KnippKnopp interviews….Kathryn Craft   6 comments

Kathryn Craft is a dynamo.

Trust me, a pitbull wrapped in a librarian's body!

Trust me, a Tasmanian Devil wrapped in a librarian’s body!

 

She has a personality that can fill a room, as bubbly as swimming pool filled with Mentos and Diet Coke.  She’s also a driven writer with a unique and passionate voice, an inspired editor who can open almost any story’s engine and make it hum like a brand new Rolls, and a survivor who has experienced devastating tragedy and come back even stronger.

Finally, Kathryn is the Siren that drew me to the Philadelphia Writers Conference board, and I alternate between cursing her and blessing her every 3rd or 4th day.

The cursing part usually comes around 2 AM, when I've somehow built the registration site with Comic Sans font.

The cursing part usually comes around 2 AM, when I’ve somehow built the registration site with Comic Sans font.

 

Kathryn’s first novel: “The Art of Falling” will be released this January and has already garnered a ton of acclaim.  I asked her to talk a little about her novel, her life as an editor, and  being an all around awesome lady.

 

The “Art of Falling” seems to be a very personal novel. How did your career, as a dancer and dance critic help drive this story?

This novel was a journal of healing for me after my first husband’s suicide. I knew that in order to forgive him I had to somehow empathize with his despair—but as a lifelong optimist, that was difficult. Since at the time I’d already been a dance critic for seventeen years, I knew that I learn best while writing. I felt that wouldn’t happen writing about a male alcoholic—I needed to write about a woman I might be able to relate to. So, knowing the dance world, I created a dancer who’d been waging a long-standing war against her own body, because if you think about it, a war against self can have no victor. I took away her support systems: family, mentor, fellow dancers, dream career, and her lover, the only choreographer who ever recognized her talent. That started to feel pretty dark—would that do it? My readers can decide. But when she woke up in the hospital after what should have been a deadly fourteen story fall and started to fight to regain the precious movement that had defined her life, I knew that this woman had the strength I needed to write a story with a more hopeful ending than my husband’s.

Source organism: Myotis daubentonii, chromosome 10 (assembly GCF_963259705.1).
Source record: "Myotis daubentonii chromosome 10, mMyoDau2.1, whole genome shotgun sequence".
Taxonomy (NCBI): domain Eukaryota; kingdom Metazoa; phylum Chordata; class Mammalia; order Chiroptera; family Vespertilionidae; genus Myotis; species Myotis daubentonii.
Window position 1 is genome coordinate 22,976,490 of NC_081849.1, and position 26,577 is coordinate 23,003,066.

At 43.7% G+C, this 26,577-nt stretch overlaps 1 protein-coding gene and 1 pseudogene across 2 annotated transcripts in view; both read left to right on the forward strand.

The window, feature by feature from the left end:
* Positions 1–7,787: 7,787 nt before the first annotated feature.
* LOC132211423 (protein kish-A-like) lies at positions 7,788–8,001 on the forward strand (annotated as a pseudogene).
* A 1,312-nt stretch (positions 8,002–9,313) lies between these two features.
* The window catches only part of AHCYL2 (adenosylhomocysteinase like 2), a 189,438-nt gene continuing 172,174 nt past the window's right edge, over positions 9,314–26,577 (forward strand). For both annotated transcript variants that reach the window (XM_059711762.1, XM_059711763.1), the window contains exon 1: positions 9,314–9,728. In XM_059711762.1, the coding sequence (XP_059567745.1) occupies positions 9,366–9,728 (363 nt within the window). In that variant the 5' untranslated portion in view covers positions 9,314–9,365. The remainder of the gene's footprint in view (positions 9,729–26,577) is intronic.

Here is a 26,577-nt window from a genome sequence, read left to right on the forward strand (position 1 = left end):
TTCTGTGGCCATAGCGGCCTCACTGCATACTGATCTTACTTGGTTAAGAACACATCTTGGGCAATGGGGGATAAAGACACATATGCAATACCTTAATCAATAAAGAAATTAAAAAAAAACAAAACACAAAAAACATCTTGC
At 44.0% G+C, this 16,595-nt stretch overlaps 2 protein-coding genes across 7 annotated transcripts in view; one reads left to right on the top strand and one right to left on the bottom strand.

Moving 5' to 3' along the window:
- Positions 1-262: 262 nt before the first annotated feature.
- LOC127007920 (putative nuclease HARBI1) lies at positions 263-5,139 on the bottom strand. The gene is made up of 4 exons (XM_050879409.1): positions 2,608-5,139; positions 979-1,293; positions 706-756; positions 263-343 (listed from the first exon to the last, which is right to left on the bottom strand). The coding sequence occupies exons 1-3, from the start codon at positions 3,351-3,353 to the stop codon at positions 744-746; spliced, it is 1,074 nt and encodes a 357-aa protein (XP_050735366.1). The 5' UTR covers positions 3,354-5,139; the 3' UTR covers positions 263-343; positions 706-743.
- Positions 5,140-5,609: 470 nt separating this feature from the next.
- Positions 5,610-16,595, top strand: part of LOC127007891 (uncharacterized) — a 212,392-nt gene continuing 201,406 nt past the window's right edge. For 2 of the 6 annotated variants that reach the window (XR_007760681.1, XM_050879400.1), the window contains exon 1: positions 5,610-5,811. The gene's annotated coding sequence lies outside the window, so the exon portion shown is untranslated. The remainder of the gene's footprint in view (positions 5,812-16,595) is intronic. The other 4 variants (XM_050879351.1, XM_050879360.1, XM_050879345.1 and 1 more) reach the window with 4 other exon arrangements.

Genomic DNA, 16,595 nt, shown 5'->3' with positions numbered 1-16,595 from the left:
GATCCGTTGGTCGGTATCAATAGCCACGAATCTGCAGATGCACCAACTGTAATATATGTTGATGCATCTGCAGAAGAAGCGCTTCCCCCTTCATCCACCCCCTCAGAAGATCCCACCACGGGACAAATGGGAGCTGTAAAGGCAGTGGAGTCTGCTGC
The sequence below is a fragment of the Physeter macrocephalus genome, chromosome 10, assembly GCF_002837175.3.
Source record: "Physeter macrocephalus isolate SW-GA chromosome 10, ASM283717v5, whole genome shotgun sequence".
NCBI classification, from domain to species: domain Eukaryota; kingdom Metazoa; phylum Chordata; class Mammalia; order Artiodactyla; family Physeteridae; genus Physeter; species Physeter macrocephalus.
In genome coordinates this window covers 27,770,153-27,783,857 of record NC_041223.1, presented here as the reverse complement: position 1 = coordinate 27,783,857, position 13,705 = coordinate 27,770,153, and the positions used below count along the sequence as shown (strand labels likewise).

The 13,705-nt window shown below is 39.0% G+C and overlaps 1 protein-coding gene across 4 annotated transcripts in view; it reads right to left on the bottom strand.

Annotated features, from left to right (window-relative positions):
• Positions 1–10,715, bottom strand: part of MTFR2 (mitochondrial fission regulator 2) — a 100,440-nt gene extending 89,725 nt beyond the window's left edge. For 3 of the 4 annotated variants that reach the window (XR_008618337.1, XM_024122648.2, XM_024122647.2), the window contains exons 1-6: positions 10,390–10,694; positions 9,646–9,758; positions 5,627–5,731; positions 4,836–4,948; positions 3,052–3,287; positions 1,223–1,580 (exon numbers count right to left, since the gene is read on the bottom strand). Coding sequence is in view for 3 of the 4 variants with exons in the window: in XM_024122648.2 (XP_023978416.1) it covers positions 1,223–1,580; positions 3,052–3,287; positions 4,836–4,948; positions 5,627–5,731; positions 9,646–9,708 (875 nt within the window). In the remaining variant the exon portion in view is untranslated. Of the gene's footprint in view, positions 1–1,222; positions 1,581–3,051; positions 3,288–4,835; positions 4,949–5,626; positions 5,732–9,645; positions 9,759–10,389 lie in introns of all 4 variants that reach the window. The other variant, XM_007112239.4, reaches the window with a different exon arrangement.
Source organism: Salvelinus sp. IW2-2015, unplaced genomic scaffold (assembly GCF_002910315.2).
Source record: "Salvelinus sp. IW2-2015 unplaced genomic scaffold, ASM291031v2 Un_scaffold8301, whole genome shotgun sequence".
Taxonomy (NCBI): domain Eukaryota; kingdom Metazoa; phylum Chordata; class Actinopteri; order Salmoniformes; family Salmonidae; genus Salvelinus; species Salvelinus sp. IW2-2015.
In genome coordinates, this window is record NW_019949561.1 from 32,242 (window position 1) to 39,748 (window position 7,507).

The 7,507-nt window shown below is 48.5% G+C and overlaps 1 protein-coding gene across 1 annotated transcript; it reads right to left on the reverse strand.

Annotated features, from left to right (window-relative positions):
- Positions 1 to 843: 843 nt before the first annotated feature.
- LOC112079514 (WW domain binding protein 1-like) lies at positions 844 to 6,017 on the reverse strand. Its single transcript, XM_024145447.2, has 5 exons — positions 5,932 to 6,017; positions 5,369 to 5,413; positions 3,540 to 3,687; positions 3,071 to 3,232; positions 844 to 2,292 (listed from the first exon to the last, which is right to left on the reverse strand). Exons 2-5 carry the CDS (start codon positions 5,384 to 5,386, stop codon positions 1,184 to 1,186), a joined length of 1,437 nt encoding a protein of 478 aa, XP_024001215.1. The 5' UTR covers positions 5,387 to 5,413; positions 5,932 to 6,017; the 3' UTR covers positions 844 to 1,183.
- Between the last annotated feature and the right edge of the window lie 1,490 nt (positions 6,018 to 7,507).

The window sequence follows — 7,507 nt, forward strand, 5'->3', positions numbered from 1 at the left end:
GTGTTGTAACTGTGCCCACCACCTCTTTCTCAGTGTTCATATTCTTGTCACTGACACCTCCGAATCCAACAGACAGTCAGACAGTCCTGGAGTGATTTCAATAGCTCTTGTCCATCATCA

Penny is saved from her fall, not only by her ‘sturdy thighs’ and ‘mambo hips’, but by falling onto cardboard boxes full of doughnuts. Self-image is obviously a vital theme, can you expand upon that a little?